SVA alumni, Lena De Leo, ATR-BC, LCAT, presented to SVA MPS Art Therapy department a lecture about the intersectionality of art and horticulture therapy. She is a supervising art therapist at Green Chimney’s Residential Treatment Center in Brewster, NY, where she works with children and adolescents with a range of emotional challenges in group and individual settings.
The residents who struggle with a variety of behavioral, social, and emotional challenges worked for months with Lena and a horticulture therapist to create a beautiful and expressive outdoor art gallery. The goals of the project were to improve socialization, increase frustration tolerance while working with natural materials, instill hope as some art provided containment for growing things, and offer a sense of control over their environment and their effective role in their community.
The residential participants gained from the experience by building a connection through nature and exploring new ways of expression in a safe and controlled setting.
As an alumni, Lena was nice enough to answer a few questions about her experience at the SVA MPS Art Therapy department and how it helped prepare her for the creative arts therapy field.
What lead you to work with this population?
At SVA, I worked with adults in a psychiatric setting in my first year internship and then children at an elementary school in my second year internship and I really enjoyed both settings. My population now is conveniently a mix of the two. I also had the opportunity to be part of the 2nd year counseling team and my client had a very similar childhood to the kids I now work with, which has been immensely helpful to think back on from time to time, especially when thinking of treatment plans for some of my current individual clients. When looking for my current placement, I was interested in continuing working in the mental health field, but I was also drawn to the multi-disciplinary approach that is offered at my placement.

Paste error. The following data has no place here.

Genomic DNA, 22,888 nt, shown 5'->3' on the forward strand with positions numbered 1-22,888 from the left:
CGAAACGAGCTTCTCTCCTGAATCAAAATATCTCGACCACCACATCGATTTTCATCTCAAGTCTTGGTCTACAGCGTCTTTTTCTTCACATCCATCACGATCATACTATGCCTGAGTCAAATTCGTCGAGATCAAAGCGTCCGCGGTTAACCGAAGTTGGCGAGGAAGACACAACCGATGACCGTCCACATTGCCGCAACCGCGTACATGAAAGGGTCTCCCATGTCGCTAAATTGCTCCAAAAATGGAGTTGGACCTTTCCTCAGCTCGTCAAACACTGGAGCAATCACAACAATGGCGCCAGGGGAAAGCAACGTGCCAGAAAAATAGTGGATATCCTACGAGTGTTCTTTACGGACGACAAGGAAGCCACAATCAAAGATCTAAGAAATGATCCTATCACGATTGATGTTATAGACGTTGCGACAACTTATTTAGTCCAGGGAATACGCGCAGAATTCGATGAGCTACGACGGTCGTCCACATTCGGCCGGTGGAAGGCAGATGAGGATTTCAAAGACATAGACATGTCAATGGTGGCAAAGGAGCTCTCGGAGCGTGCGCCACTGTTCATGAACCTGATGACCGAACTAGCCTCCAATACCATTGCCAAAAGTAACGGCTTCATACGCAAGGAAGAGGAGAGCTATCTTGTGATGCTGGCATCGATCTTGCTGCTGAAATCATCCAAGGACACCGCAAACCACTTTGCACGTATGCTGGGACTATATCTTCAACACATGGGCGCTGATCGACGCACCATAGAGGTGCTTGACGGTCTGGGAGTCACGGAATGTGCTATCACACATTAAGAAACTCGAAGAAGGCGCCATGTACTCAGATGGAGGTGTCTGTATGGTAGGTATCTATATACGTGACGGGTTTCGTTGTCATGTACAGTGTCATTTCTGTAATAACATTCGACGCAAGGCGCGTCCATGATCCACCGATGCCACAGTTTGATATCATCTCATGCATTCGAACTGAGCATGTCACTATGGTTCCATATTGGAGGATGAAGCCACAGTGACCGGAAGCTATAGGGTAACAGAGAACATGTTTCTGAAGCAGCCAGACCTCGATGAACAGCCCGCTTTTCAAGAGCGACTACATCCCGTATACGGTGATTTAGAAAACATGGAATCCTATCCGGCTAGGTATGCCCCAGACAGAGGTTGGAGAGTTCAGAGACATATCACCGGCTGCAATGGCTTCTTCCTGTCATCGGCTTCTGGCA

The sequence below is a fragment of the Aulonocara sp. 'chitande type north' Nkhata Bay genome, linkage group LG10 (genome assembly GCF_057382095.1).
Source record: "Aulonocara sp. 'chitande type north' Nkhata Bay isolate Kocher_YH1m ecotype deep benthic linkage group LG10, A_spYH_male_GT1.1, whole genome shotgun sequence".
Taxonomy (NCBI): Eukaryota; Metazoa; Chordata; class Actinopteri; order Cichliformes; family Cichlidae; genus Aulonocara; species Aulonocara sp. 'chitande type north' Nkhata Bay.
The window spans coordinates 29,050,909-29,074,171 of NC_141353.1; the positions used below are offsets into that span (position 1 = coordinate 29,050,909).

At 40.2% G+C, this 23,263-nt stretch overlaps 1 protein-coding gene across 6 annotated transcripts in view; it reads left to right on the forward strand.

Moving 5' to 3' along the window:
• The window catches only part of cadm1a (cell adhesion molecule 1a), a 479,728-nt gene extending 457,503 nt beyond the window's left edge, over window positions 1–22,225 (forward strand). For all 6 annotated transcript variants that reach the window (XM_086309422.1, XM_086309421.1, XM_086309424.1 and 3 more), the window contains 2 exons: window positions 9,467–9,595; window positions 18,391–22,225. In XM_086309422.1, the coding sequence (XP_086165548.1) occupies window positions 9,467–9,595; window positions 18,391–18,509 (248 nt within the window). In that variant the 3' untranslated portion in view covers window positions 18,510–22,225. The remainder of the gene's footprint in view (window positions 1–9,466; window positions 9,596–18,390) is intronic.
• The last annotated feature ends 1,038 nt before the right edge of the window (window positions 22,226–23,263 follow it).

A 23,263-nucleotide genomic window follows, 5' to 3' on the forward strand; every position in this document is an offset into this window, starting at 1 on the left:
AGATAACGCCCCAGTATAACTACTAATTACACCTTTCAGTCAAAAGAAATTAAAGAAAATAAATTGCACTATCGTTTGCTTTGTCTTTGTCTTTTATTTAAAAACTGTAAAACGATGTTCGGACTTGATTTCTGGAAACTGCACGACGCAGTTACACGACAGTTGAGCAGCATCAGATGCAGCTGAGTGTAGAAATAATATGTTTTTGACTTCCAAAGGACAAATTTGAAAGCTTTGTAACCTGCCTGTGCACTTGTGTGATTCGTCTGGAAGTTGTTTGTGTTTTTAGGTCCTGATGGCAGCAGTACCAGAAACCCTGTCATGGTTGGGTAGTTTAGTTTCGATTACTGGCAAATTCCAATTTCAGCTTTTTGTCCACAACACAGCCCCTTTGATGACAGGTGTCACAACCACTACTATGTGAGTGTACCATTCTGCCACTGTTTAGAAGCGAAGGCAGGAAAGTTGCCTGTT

What specifically did your experience at SVA help prepare you for in your current position and professional experience?
The special projects at SVA really helped broaden my knowledge and way of thinking for approaching art therapy across varied populations. With my population now, I work with many different subsets- sensory processing disorder, pre-verbal traumatic experiences, death of a parent, learning disabilities, reactive attachment disorder, LGBTQ youth, among others. I often approach groups similarly to how we planned for special projects; the only difference being that our group will run for a longer period time than just once or twice.
What was your biggest obstacle in graduate school and how did that work towards your growth as a professional?
In graduate school, I struggled with my confidence as an effective art therapist. “Trusting the process” was sometimes difficult for me when I thought of all the ways I could’ve done things differently, said something differently, or used a different material. Trusting my supervisors and going to my own personal therapy sessions really helped me gain insight into my own process and counter-transference, which allowed me to then gain confidence. I had to really address my desire to “see results” and redefine what “results” even were, and if they were benefiting me versus benefiting my client. In the end, working with so many amazing colleagues and pushing myself to try new things (2nd year counseling team, as many special projects and lectures as possible) really helped bolster my confidence in my own technique.
Do you have any advice for students graduating in today’s art therapy world?
When I was in school, I kept hearing “you’ll have to pave the way for yourself” and I’m not sure I really believed it until I entered the professional world. My advice for students is to focus on why they do what they do and have a clearly defined vision of why art therapy might be the best practice for any certain population. In the working world, you will constantly have to answer these questions for your colleagues and friends who have a limited or absent understanding of the field of art therapy. If you can advocate for yourself and for the field, you will be able to find art therapy positions where there seemingly weren’t any. Keep an eye out for recreation therapist jobs, social worker jobs, and art educator jobs in various placements. These positions all have the opportunity to be filled by art therapists.
I also think that self-reflection is SO important as a therapist! Be open to supervision, explore counter-transference, and practice self-care! And don’t forget to make your own art!
Text and images compiled by Dana Hillebrand (MPS Class of 2017).